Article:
Let's start with the music. Is this Tom Petty? Really? A nine-minute song released free to imeem?
I have this weird hot-cold musical relationship with Tom Petty, with whom I share a birthday and a bass playing background. I liked him when I was in high school--the psychedelic video for "Don't Come Around Here No More" was a welcome burst of tie-dye in a part of the decade dominated by hair-metal and disposable pop. Full Moon Fever played like a classic when it was released in 1989, and his Seattle show that year--which was not only on a night with the full moon, but on the 20th anniversary of the first moon landing--big woo-woo synchronicity--still stands out as one of the ten best concerts I've ever seen.
Then I started to lose interest. The Traveling Wilburys' first album wasn't bad, although one of my friends always said it sounded like background music at a drug dealer's house. (I think that was an insult.) I actually went to a release party for Into the Great Wide Open--at a local horse racing track, no less--and was bored. Not having learned my lesson, I went to see the tour back in Massachussetts, and was equally disappointed--the stage effects were fantastic, but the material just wasn't as good. By the time Wildflowers came out in 1994, I was no longer a fan.
He did a few cool things in subsequent years--like playing 20 nights at San Francisco's 1,200-seat Fillmore with a totally different setlist each night--but his 2002 album The Last DJ and concurrent interviews did me in. Tom Petty was angry because radio sucked? Was he serious? I mean, you couldn't turn on an adult-rock or classic-rock radio station without hearing an old Tom Petty song. He'd become one of the safe, beige-colored, market-tested staples, like Bad Company and Bob Seger and Matchbox 20, that corporate radio used to make sure nobody turned it off. Risk-free, short songs, vague but occasionally interesting lyrics, verse-chorus-verse-guitar solo, ad infinitum. OK, radio hadn't played many songs from his last few albums, but he'd had his time. Instead of whining, why not follow the path of Neil Young or David Bowie--take some risks, make some compelling music, and be happy that he was a big mainstream rock star for as long as he was? Sheesh.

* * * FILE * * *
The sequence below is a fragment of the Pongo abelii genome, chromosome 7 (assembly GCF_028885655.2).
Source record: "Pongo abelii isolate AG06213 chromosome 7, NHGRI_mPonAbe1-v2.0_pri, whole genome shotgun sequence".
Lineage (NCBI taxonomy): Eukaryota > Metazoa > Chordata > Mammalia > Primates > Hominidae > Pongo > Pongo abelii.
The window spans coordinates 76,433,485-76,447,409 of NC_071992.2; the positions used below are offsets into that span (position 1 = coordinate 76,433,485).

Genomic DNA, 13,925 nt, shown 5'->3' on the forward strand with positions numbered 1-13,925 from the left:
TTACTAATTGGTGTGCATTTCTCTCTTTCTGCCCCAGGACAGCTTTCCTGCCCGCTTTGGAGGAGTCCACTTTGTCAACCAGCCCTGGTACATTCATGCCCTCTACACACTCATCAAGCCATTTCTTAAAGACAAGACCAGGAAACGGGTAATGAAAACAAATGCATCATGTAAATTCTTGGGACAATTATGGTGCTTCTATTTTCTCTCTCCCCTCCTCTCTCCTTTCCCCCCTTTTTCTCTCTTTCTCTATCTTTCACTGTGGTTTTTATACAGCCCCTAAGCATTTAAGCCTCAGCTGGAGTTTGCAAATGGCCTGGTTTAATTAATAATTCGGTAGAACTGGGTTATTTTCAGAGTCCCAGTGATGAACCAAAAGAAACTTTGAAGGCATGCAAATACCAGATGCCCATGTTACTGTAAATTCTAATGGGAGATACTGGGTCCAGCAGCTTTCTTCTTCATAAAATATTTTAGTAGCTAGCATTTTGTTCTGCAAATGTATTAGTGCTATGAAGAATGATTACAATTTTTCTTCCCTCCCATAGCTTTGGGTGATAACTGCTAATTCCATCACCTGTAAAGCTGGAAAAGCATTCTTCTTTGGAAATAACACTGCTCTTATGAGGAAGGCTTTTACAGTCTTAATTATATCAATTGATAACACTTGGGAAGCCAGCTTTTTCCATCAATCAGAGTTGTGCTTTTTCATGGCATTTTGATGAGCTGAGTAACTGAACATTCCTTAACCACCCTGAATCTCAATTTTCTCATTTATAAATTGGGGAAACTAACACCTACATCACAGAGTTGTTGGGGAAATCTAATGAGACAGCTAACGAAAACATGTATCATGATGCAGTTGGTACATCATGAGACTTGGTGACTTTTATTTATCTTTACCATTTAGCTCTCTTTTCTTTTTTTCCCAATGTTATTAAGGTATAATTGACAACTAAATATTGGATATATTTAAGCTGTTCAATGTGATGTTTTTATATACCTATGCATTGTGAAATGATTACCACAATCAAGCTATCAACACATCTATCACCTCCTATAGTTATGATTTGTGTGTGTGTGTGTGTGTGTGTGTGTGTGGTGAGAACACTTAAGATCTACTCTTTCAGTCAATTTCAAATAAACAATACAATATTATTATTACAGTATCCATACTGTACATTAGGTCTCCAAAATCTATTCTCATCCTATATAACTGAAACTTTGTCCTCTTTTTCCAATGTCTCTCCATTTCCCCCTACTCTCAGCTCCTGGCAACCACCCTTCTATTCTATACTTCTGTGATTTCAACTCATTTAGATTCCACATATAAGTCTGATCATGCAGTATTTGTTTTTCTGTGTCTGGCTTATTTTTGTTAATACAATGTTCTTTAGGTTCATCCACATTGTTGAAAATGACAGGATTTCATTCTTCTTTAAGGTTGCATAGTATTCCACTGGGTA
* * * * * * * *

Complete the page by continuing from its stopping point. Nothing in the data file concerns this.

Flash forward six years. Now he's gotten his first, pre-famous band back together, and it's about as pure rock and roll as you can get. There's the ill-chosen name, Mudcrutch. (I was once in a band called Pleasure Circus, and was almost convinced to name another band Liquid Sasquatch.) The handmade fliers. The live-to-tape recordings, the rough-edged guitars, the meandering solos. A nine-minute song that sounds like a Grateful Dead jam! So this is where Tom Petty came from.
Now I like Tom Petty again. I'm buying the vinyl as soon as I see it, and I'll see Mudcrutch if they came to Seattle, although it looks like summer 2008 is already booked with a Heartbreakers tour.